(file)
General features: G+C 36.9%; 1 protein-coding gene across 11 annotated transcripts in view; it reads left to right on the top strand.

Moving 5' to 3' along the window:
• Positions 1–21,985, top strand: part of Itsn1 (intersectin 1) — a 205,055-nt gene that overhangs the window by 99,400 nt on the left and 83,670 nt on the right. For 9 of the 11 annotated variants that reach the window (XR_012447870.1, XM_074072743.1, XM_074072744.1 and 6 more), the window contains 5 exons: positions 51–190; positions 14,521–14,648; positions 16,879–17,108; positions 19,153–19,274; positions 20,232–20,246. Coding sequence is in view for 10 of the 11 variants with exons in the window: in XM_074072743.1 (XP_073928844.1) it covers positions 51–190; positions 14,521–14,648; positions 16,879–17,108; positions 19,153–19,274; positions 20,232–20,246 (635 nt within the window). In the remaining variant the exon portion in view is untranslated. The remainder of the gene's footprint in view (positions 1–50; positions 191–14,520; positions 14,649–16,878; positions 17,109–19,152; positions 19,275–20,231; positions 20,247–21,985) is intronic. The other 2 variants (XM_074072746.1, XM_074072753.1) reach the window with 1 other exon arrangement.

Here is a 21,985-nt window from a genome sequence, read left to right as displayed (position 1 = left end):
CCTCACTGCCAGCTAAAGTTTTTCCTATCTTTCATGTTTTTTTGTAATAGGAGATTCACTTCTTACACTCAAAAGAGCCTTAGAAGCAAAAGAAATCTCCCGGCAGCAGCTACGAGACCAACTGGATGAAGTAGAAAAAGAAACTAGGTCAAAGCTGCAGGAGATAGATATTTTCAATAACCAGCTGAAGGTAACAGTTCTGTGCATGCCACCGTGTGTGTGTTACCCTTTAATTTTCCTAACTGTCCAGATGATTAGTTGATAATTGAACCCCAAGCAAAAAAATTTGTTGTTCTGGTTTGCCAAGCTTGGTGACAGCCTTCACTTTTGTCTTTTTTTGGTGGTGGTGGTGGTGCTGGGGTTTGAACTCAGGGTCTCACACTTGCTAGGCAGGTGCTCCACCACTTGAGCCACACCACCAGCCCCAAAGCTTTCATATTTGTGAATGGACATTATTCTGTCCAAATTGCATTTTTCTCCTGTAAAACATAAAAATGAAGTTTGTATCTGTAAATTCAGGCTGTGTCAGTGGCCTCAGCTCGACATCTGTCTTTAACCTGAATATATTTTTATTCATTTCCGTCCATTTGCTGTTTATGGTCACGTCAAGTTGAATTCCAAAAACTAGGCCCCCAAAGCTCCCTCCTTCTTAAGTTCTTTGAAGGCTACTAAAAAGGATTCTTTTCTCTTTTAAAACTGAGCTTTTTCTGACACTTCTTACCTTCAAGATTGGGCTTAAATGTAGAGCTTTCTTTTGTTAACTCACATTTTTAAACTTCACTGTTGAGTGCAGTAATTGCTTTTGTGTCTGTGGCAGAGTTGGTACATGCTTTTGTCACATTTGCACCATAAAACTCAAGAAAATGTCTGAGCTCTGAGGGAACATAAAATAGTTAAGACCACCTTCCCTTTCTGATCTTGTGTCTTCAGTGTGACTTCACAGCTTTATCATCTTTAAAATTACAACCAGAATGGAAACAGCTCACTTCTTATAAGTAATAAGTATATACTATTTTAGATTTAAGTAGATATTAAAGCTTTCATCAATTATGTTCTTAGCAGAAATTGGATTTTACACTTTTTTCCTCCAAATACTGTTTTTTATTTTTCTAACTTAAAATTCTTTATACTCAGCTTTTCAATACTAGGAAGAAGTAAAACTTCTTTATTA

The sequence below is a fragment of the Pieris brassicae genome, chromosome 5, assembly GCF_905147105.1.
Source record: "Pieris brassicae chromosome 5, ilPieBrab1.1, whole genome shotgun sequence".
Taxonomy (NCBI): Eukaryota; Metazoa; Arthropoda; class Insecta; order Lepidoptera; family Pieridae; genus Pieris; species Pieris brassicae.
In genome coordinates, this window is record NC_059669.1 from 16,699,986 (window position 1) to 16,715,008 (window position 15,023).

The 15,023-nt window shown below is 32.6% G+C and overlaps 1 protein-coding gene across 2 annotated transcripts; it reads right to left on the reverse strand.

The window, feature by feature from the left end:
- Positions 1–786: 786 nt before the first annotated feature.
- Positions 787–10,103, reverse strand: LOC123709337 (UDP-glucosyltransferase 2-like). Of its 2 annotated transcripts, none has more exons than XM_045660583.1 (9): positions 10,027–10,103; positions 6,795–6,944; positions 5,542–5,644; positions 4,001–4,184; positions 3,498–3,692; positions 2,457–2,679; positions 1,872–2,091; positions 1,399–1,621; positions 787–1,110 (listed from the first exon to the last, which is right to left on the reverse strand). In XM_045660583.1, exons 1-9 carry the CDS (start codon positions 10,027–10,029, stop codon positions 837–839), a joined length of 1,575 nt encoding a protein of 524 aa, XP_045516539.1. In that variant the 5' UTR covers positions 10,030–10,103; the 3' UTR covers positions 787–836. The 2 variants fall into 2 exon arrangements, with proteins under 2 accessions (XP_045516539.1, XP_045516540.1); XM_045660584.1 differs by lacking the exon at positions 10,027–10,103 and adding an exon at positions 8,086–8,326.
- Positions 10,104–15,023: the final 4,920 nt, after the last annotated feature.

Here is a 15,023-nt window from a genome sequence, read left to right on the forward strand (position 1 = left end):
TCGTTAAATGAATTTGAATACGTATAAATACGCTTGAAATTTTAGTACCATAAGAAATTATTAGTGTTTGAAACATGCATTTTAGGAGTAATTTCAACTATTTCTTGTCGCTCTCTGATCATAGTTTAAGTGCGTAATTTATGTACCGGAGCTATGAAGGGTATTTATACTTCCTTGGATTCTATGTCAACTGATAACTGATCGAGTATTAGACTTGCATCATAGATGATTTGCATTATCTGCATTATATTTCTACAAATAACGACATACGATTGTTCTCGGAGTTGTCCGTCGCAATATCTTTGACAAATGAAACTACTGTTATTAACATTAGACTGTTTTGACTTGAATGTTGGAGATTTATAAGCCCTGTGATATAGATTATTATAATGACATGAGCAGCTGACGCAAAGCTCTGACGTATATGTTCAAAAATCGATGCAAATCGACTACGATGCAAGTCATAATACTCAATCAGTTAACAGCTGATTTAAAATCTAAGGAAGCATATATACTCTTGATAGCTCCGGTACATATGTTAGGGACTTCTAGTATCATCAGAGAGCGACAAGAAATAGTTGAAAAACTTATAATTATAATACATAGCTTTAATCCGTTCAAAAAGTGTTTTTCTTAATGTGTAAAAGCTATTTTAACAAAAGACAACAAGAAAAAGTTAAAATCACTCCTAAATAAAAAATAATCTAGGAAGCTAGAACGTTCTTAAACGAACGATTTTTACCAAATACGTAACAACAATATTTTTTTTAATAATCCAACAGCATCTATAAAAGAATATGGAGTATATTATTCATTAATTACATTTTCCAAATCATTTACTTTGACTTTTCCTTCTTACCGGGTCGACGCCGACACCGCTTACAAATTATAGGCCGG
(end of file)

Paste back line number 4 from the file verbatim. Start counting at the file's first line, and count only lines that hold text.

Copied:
Here is a 21,985-nt window from a genome sequence, read left to right as displayed (position 1 = left end):